Thursday, August 30, 2012

my advocate

My Advocate

I sinned. And straightway, post-haste, Satan flew
Before the presence of the Most High God,
And made a the railing accusation there.
He said, “This soul, this thing of clay and sod,
Has sinned. ‘Tis true that he has named Thy name,
But I demand death, for Thou hast said,
‘The soul that sinneth, it shall die.’ Shall not
Thy sentence be fulfilled? Is justice dead?
Send now this wretched sinner to his doom.
What other thing can righteous ruler do?”

And thus he did accuse me day and night,
And every word he spoke, O God, was true!

Then quickly One rose up from God’s right hand,
Before whose glory angels veiled their eyes.
He spoke, “Each jot and tittle of the law
Must be fulfilled: the guilty sinner dies!
But wait—suppose his guilt were all transferred
To ME and that I paid his penalty!
Behold My hands, My side, My feet! One day
I was made sin for him, and died that he
Might be presented faultless, at Thy throne!”

And Satan fled away. Full well he knew
That he could not prevail against such love,
For every word my dear Lord spoke was true!

—Martha Snell Nicholson

Monday, August 13, 2012

happy food: beet stacks

I was an odd child.

And perhaps the fact that I find the mention of beets salivation-worthy continues to contribute to my oddity as a young adult.

But guys, this recipe is fantastic.

Perhaps it is their refined, solid smoothness, or maybe their distinctly earthy flavor, or, simply, it could be their fantastic color... but beets hit my happy button.

Seriously.  Give this goodness a try.

4 beets (small to medium sized)
4 ounces goat cheese
1/2 cup walnuts, chopped
1/4 cup balsamic vinegar
1/2 cup walnut oil
1 tablespoon fresh thyme leaves, roughly chopped
salt and pepper

-  Preheat oven to 350 degrees.
-  Scrub, rinse, and pat beets dry, then rub with a small amount of olive oil and wrap tightly in foil (two beets per foil packet).  Roast for one to one and half hours until beets are tender and easily pierced with a knife.  Allow to slightly cool, then carefully remove skin.  (The beets will stain your hands and clothing!  It's a gorgeous color... but beware).  Set aside.
-  In a small, dry frying pan, toast walnuts until slightly browned.  Set aside.
-  In a small bowl, whisk together balsamic vinegar and walnut oil, then season with salt and pepper to taste. Set aside.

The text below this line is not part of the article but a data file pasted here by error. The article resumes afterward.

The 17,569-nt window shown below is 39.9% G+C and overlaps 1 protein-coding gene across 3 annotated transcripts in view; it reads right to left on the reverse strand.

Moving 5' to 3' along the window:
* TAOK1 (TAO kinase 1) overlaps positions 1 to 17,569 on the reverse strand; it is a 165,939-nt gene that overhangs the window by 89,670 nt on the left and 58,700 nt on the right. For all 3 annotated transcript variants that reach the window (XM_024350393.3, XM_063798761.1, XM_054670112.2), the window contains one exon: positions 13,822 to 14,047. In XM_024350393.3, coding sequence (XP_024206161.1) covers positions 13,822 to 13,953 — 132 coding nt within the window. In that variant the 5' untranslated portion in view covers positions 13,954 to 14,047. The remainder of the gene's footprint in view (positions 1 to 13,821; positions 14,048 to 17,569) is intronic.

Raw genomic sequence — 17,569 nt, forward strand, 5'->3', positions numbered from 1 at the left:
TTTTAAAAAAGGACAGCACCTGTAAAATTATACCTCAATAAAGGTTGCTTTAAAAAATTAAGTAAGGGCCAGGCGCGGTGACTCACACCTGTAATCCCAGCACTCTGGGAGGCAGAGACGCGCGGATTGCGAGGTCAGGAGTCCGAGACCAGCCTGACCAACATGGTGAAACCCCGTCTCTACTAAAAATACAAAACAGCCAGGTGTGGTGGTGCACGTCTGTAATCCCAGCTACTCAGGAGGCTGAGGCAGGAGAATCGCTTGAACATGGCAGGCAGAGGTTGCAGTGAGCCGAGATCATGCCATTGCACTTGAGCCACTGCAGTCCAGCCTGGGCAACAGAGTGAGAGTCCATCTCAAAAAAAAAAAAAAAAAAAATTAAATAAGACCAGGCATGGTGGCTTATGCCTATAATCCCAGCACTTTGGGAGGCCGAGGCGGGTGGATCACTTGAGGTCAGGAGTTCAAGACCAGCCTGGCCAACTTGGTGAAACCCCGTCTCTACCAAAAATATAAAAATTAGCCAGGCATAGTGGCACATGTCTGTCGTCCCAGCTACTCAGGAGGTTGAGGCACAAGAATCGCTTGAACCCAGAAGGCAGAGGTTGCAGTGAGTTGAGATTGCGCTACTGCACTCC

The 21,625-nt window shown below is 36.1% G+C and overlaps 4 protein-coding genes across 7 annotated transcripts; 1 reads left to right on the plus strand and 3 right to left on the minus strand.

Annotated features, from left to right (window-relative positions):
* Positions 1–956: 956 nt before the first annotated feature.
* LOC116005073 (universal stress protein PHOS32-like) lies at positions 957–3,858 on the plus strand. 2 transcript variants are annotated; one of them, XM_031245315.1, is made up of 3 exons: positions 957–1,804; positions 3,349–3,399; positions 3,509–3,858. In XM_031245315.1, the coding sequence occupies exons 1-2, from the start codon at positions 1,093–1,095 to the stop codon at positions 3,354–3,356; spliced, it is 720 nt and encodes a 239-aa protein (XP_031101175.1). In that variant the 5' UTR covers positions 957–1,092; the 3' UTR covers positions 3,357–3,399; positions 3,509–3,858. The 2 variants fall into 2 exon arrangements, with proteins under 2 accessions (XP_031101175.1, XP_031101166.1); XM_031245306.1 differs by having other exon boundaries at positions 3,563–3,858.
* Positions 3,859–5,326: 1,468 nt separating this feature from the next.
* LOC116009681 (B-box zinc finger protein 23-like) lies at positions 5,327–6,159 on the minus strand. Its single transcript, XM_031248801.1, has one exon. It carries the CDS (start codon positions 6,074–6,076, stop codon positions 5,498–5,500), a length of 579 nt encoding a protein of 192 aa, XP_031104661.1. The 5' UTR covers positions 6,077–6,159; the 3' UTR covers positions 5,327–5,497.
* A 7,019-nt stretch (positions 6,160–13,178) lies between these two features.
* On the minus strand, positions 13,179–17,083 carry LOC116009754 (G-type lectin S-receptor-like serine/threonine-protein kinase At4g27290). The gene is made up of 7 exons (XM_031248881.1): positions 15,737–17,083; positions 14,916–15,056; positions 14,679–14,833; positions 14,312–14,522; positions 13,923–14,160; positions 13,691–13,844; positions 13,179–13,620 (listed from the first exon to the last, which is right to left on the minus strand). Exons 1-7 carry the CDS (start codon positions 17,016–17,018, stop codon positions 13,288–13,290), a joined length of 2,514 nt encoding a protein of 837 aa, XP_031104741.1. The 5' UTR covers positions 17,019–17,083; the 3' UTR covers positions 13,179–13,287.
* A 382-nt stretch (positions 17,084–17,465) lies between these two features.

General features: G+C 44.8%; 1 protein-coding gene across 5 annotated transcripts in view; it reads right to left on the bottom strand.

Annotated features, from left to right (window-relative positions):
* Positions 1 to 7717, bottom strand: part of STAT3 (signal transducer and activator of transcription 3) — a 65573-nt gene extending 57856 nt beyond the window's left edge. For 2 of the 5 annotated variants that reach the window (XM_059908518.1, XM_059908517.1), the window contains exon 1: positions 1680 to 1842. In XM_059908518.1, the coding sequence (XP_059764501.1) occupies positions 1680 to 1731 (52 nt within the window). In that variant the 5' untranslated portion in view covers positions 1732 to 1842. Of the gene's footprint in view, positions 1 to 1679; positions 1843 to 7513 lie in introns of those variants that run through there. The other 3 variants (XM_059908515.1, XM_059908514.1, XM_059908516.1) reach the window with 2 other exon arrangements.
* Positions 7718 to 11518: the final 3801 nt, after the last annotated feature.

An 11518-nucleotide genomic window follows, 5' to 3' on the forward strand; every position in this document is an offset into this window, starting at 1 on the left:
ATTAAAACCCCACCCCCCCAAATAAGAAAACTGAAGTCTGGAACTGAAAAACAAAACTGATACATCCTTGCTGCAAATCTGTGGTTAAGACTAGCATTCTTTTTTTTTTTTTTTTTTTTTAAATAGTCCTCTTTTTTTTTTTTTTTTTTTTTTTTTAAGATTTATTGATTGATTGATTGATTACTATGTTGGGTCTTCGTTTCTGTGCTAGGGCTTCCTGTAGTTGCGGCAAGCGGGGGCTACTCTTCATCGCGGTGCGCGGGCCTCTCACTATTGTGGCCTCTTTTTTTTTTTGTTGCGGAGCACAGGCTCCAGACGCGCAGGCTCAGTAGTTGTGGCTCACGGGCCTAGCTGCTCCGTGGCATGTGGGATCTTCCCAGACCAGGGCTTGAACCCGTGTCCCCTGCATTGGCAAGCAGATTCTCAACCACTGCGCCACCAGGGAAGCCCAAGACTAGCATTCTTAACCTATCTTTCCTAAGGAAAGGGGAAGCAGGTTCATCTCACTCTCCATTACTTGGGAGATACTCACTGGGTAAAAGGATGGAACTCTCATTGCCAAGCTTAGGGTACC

-  Once skin is removed, slice beets width-wise into three or four sections (depending on the size of the beets).
-  In layers, alternate beet slices and crumbled goat cheese.  Drizzle stacks with balsamic walnut oil vinaigrette, fresh thyme leaves, and the toasted walnuts.


Thursday, August 9, 2012

sober scholar

Don't worry.  I'm not about to be long-winded today.

If you don't know who Alexander Pope is, I highly recommend you acquaint yourself with him.  He was an incredibly insightful writer around the time of Bach.  (Think late 1600s through mid 1700s).  Although Shakespeare shall always possess the highest claim upon my literary heartstrings, Pope is the bomb.

As a new school year approaches, this excerpt from An Essay on Criticism keeps rolling through my mind.  As my words can hardly add to these, I'll leave you with Pope's words:

A little Learning is a dang'rous Thing;
Drink deep, or taste not the Pierian Spring:
There shallow Draughts intoxicate the Brain,
And drinking largely sobers us again.
Fir'd at first Sight with what the Muse imparts,
In fearless Youth we tempt the Heights of Arts,
While from the bounded Level of our Mind,
Short Views we take, nor see the lengths behind,
But more advanc'd, behold with strange Surprize
New, distant Scenes of endless Science rise!
So pleas'd at first, the towring Alps we try,
Mount o'er the Vales, and seem to tread the Sky;
Th' Eternal Snows appear already past,
And the first Clouds and Mountains seem the last:
But those attain'd, we tremble to survey
The growing Labours of the lengthen'd Way,
Th' increasing Prospect tires our wandering Eyes,
Hills peep o'er Hills, and Alps on Alps arise!

Alexander Pope, An Essay on Criticism, lines 215-232

a fuzzy thought

Some days I feel like my insides are Schrödinger's cat.  To explore or explain them would be to alter them.

Curious creatures, we humans...